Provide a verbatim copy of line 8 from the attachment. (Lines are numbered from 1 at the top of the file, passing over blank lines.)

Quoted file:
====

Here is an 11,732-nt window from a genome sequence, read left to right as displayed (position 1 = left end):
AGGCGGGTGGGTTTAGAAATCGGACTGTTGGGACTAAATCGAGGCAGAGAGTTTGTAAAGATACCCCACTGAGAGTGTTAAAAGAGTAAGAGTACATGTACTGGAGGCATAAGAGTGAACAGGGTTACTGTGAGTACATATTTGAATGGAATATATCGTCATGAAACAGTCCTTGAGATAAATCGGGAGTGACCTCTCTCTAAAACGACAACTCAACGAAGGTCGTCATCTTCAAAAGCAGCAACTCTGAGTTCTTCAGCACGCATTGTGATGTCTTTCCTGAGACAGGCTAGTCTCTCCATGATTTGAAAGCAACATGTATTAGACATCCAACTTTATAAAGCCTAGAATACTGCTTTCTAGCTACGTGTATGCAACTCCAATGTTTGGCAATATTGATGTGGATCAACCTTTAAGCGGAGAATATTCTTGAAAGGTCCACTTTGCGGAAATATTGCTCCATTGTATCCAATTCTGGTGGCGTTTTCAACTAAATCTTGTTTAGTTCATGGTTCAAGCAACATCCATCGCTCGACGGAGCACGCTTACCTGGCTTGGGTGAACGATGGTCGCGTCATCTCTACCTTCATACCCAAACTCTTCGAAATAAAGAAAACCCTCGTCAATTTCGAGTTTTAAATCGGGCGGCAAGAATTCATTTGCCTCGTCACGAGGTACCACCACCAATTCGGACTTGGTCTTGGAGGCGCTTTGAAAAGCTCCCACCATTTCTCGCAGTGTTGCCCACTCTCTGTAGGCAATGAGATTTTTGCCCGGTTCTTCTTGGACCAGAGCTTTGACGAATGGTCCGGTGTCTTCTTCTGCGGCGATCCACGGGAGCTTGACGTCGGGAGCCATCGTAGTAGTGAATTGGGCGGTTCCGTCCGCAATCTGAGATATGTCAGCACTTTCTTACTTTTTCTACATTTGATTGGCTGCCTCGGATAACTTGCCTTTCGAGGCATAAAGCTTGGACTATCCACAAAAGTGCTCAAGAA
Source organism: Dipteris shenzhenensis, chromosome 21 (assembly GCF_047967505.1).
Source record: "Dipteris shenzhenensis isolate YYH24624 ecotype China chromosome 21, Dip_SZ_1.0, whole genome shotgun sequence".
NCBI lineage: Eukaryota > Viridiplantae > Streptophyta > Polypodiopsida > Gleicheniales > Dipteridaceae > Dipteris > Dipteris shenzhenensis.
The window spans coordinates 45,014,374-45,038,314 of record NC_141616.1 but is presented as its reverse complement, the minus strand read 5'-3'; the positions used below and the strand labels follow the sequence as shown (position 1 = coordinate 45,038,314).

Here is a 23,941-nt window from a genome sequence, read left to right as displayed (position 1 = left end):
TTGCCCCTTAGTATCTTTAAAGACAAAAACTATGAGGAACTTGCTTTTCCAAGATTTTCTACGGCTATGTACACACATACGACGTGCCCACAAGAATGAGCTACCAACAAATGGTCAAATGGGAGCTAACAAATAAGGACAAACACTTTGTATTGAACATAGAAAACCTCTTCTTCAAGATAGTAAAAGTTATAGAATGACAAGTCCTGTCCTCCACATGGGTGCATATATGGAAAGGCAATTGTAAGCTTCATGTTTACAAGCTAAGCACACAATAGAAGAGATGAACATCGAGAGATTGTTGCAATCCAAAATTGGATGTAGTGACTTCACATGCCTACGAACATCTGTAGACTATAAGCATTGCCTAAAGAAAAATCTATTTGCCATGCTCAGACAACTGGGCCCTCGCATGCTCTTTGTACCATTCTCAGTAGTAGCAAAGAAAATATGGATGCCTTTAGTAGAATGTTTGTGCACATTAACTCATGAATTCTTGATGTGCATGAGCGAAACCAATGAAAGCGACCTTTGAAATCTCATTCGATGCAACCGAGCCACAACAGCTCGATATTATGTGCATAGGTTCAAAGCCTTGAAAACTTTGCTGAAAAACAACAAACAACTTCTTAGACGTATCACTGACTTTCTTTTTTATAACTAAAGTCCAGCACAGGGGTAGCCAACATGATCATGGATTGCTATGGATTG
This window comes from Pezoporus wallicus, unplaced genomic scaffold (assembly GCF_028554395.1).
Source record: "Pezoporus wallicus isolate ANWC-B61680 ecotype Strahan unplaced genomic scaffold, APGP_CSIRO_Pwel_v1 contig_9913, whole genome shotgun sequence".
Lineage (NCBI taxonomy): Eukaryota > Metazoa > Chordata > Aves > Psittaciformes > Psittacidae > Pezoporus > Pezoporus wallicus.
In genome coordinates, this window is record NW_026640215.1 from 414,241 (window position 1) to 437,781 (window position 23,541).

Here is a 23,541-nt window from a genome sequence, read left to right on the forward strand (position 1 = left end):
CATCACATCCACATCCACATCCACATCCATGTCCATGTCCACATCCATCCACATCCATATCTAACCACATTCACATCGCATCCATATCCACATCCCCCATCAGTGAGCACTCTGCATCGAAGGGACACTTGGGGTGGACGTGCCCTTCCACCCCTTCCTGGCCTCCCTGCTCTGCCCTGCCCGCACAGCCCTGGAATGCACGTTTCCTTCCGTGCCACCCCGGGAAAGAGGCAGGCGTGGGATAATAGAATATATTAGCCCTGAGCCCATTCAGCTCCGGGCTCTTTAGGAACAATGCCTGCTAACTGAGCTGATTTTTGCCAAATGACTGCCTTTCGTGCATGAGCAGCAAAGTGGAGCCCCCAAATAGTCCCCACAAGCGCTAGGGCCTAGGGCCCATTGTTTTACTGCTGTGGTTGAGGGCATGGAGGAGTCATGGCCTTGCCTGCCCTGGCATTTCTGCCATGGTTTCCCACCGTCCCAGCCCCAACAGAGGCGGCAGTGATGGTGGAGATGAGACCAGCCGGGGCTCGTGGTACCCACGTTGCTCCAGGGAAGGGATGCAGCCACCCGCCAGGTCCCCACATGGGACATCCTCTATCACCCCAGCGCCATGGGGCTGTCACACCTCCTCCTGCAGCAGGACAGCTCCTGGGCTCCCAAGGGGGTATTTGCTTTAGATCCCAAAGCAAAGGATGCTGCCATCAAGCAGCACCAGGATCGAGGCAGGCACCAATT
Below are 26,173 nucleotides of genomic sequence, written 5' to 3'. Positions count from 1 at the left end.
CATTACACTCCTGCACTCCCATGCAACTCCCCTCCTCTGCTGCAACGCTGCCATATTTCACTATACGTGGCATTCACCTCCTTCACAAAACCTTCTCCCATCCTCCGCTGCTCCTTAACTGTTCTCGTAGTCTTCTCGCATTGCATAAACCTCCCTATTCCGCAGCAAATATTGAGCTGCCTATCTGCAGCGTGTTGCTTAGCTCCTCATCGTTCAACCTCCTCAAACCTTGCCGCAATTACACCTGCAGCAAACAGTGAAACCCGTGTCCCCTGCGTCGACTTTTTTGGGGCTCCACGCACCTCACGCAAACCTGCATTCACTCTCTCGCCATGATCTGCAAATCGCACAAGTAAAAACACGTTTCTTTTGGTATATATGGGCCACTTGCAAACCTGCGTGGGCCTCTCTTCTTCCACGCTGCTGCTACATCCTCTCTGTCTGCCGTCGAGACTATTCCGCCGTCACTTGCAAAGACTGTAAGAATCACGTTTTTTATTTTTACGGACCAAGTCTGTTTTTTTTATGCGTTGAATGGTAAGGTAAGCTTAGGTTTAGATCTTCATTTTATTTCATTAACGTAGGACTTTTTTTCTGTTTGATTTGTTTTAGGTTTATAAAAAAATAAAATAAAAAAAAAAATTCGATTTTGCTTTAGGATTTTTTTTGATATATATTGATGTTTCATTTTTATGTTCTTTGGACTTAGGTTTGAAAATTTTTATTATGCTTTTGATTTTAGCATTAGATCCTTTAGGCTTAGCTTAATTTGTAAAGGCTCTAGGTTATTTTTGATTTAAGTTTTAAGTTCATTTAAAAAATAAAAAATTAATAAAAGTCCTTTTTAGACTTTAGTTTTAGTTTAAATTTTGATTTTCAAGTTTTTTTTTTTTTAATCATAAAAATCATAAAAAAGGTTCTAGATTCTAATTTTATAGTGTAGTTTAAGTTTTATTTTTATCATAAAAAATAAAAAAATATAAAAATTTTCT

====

TTGCCCCTTAGTATCTTTAAAGACAAAAACTATGAGGAACTTGCTTTTCCAAGATTTTCTACGGCTATGTACACACATACGACGTGCCCACAAGAATGAGCTACCAACAAATGGTCAAATGGGAGCTAACAAATAAGGACAAACACTTTGTATTGAACATAGAAAACCTCTTCTTCAAGATAGTAAAAGTTATAGAATGACAAGTCCTGTCCTCCACATGGGTGCATATATGGAAAGGCAATTGTAAGCTTCATGTTTACAAGCTAAGCACACAATAGAAGAGATGAACATCGAGAGATTGTTGCAATCCAAAATTGGATGTAGTGACTTCACATGCCTACGAACATCTGTAGACTATAAGCATTGCCTAAAGAAAAATCTATTTGCCATGCTCAGACAACTGGGCCCTCGCATGCTCTTTGTACCATTCTCAGTAGTAGCAAAGAAAATATGGATGCCTTTAGTAGAATGTTTGTGCACATTAACTCATGAATTCTTGATGTGCATGAGCGAAACCAATGAAAGCGACCTTTGAAATCTCATTCGATGCAACCGAGCCACAACAGCTCGATATTATGTGCATAGGTTCAAAGCCTTGAAAACTTTGCTGAAAAACAACAAACAACTTCTTAGACGTATCACTGACTTTCTTTTTTATAACTAAAGTCCAGCACAGGGGTAGCCAACATGATCATGGATTGCTATGGATTG